We’re bombarded by opinions and advice every single day. On your phone, on TV, from family, friends, and colleagues, it comes at you from all directions from the moment you wake up to the moment you go to sleep. Sometimes it’s impossible to know how to separate good from bad advice. I’ve know I’ve followed both.
On a day like today though, it’s nice to look back at some pieces of advice that have made a lasting impact on my life and be grateful for them and the person who delivered it.
Here are three great pieces of advice I’ve received:
1) “Be an Anesthesiologist.”
Back in medical school I was on track to be a surgeon. However, there was a moment I wavered and I asked the chief resident in surgery for his advice. He told me, “if you can see yourself doing anything else, you should fully explore it” and he suggested that I at least check out Anesthesia.
Well I did look into it, and I discovered that the anesthesiologists were some of the happiest doctors in the hospital. It made such an impression on me that I followed them right into the field. I couldn’t have made a better choice of profession for myself. I love what I do and the people I work with.
Thanks Chief Resident!
2) “Buy a house now.”
My wife and I initially thought we’d wait until we started a family to purchase a home. However in 2011, my accountant told me that this would be an ideal time to buy because of depressed prices and we’d benefit significantly from the tax deductions.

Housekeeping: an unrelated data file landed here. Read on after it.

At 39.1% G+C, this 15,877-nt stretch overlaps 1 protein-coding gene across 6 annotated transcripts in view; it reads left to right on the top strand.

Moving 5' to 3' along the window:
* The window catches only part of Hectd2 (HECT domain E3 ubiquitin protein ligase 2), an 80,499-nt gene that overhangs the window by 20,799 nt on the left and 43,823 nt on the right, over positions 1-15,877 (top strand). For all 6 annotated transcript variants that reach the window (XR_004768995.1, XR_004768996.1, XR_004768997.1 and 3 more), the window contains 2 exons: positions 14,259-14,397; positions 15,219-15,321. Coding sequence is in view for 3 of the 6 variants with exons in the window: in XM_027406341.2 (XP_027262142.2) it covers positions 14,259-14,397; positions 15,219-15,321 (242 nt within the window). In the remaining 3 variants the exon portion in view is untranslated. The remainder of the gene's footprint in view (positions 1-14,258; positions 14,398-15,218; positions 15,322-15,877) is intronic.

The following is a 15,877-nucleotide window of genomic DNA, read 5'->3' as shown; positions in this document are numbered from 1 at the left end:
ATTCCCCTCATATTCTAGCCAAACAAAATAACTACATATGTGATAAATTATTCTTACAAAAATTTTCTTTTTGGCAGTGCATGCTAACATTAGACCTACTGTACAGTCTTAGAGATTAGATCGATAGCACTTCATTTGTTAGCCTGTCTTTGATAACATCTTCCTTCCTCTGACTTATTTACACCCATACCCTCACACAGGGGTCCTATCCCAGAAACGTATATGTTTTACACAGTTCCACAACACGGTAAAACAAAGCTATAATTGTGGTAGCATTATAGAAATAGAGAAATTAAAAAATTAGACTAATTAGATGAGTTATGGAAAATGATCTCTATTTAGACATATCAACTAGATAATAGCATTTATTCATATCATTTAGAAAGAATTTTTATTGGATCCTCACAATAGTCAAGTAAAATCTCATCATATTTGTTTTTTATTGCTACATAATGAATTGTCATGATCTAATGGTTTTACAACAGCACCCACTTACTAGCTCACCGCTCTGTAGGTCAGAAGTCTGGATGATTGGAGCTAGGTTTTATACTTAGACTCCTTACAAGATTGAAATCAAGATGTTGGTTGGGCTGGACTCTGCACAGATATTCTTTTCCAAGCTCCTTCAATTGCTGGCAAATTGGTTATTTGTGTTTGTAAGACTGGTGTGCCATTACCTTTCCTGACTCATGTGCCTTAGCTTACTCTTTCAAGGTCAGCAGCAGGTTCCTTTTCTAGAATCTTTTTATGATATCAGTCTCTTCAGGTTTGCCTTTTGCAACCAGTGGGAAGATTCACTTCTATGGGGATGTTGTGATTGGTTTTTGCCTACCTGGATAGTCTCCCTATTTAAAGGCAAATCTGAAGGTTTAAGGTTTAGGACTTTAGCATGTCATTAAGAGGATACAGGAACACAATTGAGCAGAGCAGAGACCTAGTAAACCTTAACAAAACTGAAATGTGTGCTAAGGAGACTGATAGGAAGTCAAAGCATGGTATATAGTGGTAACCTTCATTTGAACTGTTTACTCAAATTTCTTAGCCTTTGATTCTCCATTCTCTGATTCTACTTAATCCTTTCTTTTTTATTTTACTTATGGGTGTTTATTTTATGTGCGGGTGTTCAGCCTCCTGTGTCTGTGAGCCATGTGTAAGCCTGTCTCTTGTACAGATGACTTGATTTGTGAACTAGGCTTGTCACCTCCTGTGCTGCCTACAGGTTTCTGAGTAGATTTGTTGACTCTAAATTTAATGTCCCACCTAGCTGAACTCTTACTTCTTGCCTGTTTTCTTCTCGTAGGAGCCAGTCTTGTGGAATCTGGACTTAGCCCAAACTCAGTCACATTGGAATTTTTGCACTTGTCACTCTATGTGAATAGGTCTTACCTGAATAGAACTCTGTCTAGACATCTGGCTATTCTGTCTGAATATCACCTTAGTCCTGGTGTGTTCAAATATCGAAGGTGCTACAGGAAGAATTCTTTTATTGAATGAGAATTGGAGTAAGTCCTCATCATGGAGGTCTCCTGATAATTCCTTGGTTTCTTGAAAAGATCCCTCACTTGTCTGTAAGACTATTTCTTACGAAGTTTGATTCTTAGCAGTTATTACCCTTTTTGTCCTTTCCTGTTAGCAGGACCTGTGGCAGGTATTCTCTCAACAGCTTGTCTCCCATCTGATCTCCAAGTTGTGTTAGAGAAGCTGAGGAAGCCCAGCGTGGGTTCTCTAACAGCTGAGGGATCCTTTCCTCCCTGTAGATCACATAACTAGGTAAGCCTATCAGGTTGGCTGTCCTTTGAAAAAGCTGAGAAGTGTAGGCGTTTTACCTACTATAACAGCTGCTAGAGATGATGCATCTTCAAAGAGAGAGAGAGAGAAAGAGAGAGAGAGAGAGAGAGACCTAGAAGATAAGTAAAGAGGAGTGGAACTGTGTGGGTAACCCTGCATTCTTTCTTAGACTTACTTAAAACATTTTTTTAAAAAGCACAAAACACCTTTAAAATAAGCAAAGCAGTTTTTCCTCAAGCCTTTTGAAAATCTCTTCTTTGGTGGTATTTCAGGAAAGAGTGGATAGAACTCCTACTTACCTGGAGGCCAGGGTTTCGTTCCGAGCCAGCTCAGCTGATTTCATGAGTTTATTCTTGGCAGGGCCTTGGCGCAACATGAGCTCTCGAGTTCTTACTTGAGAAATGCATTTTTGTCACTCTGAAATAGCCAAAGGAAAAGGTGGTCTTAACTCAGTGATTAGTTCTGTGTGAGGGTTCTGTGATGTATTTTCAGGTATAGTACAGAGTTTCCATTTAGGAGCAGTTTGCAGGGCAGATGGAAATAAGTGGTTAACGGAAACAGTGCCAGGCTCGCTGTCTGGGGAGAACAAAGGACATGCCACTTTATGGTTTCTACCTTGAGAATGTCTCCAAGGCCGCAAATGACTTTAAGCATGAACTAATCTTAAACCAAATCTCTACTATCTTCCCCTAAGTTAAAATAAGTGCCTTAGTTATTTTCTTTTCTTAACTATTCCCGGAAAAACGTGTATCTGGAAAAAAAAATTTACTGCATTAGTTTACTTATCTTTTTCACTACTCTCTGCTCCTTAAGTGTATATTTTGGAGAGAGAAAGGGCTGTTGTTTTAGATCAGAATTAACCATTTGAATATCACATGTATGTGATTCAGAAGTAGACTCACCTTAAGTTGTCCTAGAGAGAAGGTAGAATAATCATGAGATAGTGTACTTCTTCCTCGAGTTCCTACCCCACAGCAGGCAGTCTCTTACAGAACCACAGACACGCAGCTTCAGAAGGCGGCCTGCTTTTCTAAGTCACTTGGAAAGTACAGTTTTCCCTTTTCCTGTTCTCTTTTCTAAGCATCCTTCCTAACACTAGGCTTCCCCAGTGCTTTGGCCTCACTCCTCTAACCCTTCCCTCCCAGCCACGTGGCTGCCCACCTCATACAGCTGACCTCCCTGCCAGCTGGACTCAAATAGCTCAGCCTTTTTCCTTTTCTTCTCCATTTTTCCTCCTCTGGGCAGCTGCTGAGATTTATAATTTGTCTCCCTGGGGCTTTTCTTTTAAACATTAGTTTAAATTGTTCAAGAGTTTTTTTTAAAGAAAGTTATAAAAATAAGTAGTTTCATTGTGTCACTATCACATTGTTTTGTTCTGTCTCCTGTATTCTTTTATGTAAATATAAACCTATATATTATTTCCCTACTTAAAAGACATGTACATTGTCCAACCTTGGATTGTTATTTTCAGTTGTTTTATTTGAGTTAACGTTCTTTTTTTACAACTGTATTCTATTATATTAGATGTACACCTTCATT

Well, based on her advice we decided to start looking, and we fell in love with one of the first places we saw. We bought it and five years later it’s doubled in value. Of course that doesn’t mean anything unless we sell, however, if we wanted to buy this home today, we wouldn’t be able to afford it. This isn't the right advice for everyone at any given time, however we got extremely lucky with our timing.
3) “To enjoy life, you don’t need fancy nonsense, but you do need to control your time…”
This is a quote from the Tim Ferriss book, The 4-Hour WorkWeek. At one point, success to me meant making a good deal of money and owning a lot of nice things, but because of this book and a few other influential people, I began to realize that the most valuable thing in the world is time.
When you’re able to control your time, you can spend it with the people you love, doing the things you love. Since then, I’ve become extremely hungry for time freedom and that’s driven me to pursue multiple passive income streams.
Thanks Tim Ferriss!
What are some great pieces of advice that you can look back at and say you’re thankful for?